Foot Conditions Explained
Foot Conditions Explained
Below is an overview of some of the most commonly seen foot problems.
Calluses (hard skin)
Calluses are hard, rough areas of skin that can develop on the heel or the skin under the ball of your foot. They’re larger than corns and often don’t have a well-defined edge. Because callused skin is thick, it’s usually less sensitive to touch and feel than the surrounding skin.
Corns are small areas of thick skin caused by pressure or friction. They generally form over bony areas, such as the top and sides of toes or on the soles of feet, although they can appear anywhere. They have a central core that may be painful if it presses on a nerve.
Diabetic foot care
People with diabetes generally have high levels of blood glucose, which can affect the circulation and nervous system. The resultant reduction in blood supply to the feet can damage nerve endings leading to peripheral neuropathy, an insensitivity in feet that means you lose the ability to feel pain, or to distinguish hot and cold.
Poor circulation makes it more of a challenge for the body to heal, so a minor cut, sore or wound left unchecked could lead to serious complications and, in the worst cases, amputation.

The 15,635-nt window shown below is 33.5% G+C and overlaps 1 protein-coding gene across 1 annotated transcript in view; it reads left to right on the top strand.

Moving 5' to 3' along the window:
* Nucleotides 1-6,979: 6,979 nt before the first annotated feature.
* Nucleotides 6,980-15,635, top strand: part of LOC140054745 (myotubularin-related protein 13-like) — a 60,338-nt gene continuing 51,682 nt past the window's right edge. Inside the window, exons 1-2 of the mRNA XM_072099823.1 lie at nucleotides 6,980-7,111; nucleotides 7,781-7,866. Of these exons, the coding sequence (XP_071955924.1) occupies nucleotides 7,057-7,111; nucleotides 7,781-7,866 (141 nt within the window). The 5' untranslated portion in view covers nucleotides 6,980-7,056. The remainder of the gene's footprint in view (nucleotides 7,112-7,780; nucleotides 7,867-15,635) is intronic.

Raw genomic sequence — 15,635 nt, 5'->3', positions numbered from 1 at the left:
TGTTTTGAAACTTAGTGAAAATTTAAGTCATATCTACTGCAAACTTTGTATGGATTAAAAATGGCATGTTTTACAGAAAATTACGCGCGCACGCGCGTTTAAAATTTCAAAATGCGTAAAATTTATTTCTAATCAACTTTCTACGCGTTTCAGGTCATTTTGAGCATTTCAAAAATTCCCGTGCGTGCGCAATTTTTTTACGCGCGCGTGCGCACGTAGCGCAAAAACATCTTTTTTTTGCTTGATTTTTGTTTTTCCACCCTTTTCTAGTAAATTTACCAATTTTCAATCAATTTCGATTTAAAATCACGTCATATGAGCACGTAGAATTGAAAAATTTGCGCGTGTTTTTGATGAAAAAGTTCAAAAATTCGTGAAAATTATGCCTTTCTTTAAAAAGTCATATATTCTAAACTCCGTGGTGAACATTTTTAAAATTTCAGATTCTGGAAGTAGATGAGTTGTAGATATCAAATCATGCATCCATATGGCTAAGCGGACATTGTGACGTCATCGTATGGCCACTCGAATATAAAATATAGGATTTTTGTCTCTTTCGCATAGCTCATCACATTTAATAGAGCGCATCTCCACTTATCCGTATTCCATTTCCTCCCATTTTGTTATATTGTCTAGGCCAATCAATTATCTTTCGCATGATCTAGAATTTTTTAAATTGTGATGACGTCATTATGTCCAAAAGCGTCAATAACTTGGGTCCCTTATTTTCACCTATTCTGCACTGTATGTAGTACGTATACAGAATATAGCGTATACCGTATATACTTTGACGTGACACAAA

For further information, see our diabetic foot assessment page.
Verrucae are warts that appear on the feet. They’re often mistaken for corns or calluses but they have their own blood supply and nerves, which means they can be incredibly painful, and they have a tendency to spread if left untreated.
Also called plantar warts, they’re caused by the human papilloma virus (HPV), which is highly contagious and passed on by direct human contact. The virus thrives in warm, damp conditions, such as swimming pools or changing room floors, and can be passed on by walking on the same piece of floor as an infected person.
For further information, see our verrucae treatment page.
Ingrown toenails pierce the surrounding skin, causing it to become tender, red and swollen. They can be extremely painful and may become infected or inflamed. They commonly occur on the big toe, on one or both sides, though they can develop on any toe.